Hollywood Hunks: When Gable was King

August 20, 2008 5 min read

Being an avid student of baby name trends, I've been noticing the recent tendency by celebrities to name their children after other celebrities, particular those from the Golden Age of Hollywood — as in Ava and Audrey and Harlow. Up until now, this was a purely female phenomenon — that is, until ex-"Saturday Night Live" and current "Weeds" actor Kevin Nealon stepped up to the plate and named his son Gable. A fitting tribute to the man once known — long before Elvis — as "The King," and who lives on as the star of one of the most iconic films ever made, "Gone With the Wind."

Gable was the quintessential American movie matinee idol for three decades, to the point where a woman might reject a suitor by saying "Well, you're no Clark Gable!" Rugged yet debonair and romantic, with a killer smile, seductive voice, cocky manner and sexy swagger, his appeal crossed gender lines, making him both a man's man and a ladies' man. A top money-maker for MGM, he made more than 65 movies during his long reign, assuring a wealth of material available to collectors — today, for example, there are almost 300 items listed on eBay — and that's not including videos or DVDs.

William Clark Gable was born in Cadiz, Ohio, in 1901 of German heritage. His mother died when he was 7 months old, he quite school at 16, and then spent his early years working at an Akron tire factory, in oil fields, selling neckties, and as a telephone repairman. With the help of a succession of older women, beginning with first wife Josephine Dillon, who taught him the fundamentals of acting, he began to get extra work in movies and small parts on Broadway. He finally played the lead as a hardened criminal in a California production of "The Last Mile," which, thanks to the distinguished Lionel Barrymore, led to a screen test and contract at MGM in 1930 (he had been turned down at Warner Bros. because of his big ears).

After Gable's smoldering love scenes with Jean Harlow in "Red Dust," he became a hot property, cast opposite the leading leading ladies on the Metro lot — Greta Garbo, Joan Crawford, Norma Shearer, Myrna Loy, Marion Davies, Jeanette MacDonald et al, playing a villain as often as a hero. But it wasn't until he was loaned out to Columbia for a small comedy called "It Happened One Night," co-starring Claudette Colbert and directed by Frank Capra, that he won his first Oscar. Among his other best remembered films are "Mutiny on the Bounty," "San Francisco," "Boom Town," "Honky Tonk," "Mogambo," and his final film, "The Misfits" co-starring Marilyn Monroe.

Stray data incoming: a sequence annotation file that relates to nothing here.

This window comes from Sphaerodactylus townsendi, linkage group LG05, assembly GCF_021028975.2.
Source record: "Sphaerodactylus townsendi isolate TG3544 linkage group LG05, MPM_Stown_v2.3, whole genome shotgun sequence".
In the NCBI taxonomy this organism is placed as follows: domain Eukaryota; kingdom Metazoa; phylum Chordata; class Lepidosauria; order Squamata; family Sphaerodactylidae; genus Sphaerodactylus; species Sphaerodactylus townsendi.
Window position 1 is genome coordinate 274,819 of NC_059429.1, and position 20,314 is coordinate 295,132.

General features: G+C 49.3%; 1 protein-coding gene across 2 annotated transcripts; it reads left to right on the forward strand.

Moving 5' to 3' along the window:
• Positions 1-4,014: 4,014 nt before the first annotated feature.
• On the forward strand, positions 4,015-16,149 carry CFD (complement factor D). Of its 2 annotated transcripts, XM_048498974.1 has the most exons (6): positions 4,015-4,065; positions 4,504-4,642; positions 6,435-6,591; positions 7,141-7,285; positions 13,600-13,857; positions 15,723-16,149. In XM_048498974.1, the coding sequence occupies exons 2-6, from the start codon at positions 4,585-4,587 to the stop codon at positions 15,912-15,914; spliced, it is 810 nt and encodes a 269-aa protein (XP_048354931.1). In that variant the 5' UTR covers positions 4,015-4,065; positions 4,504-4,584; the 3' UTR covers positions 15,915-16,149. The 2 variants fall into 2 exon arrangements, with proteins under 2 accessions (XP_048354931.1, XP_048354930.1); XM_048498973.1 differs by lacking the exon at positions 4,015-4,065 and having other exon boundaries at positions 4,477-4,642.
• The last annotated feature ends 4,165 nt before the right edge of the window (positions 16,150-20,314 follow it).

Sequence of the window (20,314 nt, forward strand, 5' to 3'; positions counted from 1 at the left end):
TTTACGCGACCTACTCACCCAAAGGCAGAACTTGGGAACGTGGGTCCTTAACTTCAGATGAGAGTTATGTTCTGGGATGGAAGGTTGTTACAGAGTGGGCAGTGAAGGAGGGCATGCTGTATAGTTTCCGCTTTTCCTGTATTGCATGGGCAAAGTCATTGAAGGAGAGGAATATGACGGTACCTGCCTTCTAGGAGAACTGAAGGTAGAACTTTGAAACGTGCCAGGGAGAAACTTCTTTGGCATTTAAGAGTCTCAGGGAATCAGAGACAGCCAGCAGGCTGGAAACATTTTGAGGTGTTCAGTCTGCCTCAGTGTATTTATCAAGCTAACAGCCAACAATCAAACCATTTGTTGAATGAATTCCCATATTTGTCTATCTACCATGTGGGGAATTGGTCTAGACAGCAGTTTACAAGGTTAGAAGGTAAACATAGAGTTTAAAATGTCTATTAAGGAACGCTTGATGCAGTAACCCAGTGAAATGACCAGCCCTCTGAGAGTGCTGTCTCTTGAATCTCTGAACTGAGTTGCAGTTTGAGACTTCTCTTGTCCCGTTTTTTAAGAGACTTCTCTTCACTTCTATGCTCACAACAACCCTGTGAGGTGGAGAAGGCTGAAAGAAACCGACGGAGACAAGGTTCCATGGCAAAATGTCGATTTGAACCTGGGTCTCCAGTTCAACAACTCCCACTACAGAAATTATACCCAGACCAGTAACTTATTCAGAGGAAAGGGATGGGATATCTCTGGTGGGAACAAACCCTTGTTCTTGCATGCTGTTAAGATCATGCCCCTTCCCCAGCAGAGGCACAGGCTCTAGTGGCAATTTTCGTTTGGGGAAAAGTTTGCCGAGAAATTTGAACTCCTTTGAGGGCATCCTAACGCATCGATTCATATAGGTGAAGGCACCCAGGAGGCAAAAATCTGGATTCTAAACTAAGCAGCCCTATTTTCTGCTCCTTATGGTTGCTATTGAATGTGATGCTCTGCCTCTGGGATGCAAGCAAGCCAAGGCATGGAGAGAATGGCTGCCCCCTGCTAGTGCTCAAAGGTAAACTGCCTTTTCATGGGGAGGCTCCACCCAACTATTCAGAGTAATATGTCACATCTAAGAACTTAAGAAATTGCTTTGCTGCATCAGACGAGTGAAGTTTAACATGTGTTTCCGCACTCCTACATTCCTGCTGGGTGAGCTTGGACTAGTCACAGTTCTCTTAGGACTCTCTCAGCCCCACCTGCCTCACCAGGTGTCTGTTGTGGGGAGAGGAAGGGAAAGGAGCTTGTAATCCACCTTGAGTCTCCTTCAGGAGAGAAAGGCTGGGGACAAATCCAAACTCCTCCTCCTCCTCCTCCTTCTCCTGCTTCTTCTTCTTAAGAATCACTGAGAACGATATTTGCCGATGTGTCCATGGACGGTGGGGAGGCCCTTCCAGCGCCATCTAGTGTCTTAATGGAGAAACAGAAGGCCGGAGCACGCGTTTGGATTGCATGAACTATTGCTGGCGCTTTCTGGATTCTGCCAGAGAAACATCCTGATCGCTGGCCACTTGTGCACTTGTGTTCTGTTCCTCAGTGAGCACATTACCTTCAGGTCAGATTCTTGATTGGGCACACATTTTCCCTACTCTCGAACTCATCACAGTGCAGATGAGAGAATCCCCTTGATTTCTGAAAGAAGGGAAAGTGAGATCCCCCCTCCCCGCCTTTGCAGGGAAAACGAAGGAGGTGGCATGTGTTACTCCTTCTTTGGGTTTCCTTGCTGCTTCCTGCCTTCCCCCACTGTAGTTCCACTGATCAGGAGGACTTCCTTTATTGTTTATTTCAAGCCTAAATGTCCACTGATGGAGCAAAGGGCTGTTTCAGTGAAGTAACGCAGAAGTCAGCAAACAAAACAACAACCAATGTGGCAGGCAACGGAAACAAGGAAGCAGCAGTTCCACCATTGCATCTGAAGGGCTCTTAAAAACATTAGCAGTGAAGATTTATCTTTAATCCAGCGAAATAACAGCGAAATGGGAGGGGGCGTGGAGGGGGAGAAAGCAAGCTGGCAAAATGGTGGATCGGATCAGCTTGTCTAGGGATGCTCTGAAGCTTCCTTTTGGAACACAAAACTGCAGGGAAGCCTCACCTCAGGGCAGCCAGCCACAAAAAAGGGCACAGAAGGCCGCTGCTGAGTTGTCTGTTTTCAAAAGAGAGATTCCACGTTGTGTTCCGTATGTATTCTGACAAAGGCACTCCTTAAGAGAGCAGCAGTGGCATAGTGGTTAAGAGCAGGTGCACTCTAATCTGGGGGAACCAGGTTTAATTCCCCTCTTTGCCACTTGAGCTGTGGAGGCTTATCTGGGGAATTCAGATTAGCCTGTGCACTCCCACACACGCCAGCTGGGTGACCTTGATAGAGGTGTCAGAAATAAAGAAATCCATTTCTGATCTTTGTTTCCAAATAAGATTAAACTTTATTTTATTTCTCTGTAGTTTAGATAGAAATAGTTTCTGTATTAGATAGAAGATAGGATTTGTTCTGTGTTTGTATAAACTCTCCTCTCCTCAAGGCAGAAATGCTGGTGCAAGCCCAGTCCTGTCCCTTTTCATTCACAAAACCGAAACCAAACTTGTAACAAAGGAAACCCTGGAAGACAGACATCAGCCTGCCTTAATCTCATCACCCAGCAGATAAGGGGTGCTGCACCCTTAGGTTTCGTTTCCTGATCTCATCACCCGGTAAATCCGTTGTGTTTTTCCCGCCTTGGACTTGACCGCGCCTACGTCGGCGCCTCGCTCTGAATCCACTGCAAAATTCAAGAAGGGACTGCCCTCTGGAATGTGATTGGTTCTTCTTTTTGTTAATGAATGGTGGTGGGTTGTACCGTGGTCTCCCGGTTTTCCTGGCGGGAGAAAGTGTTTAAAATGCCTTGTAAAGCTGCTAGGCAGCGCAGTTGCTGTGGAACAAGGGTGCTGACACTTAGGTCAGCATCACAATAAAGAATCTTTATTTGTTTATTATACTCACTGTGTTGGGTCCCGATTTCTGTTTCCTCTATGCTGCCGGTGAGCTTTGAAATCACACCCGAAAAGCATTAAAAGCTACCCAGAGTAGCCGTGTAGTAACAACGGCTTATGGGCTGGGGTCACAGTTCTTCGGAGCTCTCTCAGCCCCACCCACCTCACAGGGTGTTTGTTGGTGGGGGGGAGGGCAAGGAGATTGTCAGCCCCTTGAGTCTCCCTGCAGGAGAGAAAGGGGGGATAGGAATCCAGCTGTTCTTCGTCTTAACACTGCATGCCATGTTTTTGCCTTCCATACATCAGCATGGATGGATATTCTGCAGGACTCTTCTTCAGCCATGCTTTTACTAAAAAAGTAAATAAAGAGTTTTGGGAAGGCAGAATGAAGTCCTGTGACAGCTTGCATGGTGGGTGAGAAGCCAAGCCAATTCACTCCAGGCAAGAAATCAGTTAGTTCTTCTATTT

The most soughtafter Gable memorabilia revolves around the 1939 epic "Gone With the Wind" — both production and promotional material, and items like books, coloring books, and paper dolls published soon after the movie's debut. Two sets of now rare paper dolls were produced by the Merrill Publishing Co. in 1949, one of which includes 18 figures of the major cast members. Movie programs — especially from the Atlanta premier— are also highly collectible, as is a motion picture edition of the novel featuring scenes from the movie, a 1940 GWTW cookbook, and a Vivien Leigh doll in her white party dress. Rarest of all are any original props or costumes from the film.

Also highly desirable are the posters for the 1934 "It Happened One Night" and its 1937 re-release, some displaying extraordinary art deco graphics — one of which went for five figures at auction. Miscellaneous Gable objects abound, from his fishing license and other person ephemera to autographs, sheet music from such films as "Cain and Mable" and "San Francisco," movie stills, postcards, ads, and magazine stories and covers.

Linda Rosenkrantz has edited Auction magazine and authored 18 books, including "Cool Names for Babies" and "The Baby Name Bible" (St. Martin's Press; www.babynamebible.com). She cannot answer letters personally. To find out more about Linda Rosenkrantz and read features by other Creators Syndicate writers and cartoonists, visit the Creators Syndicate website at www.creators.com.

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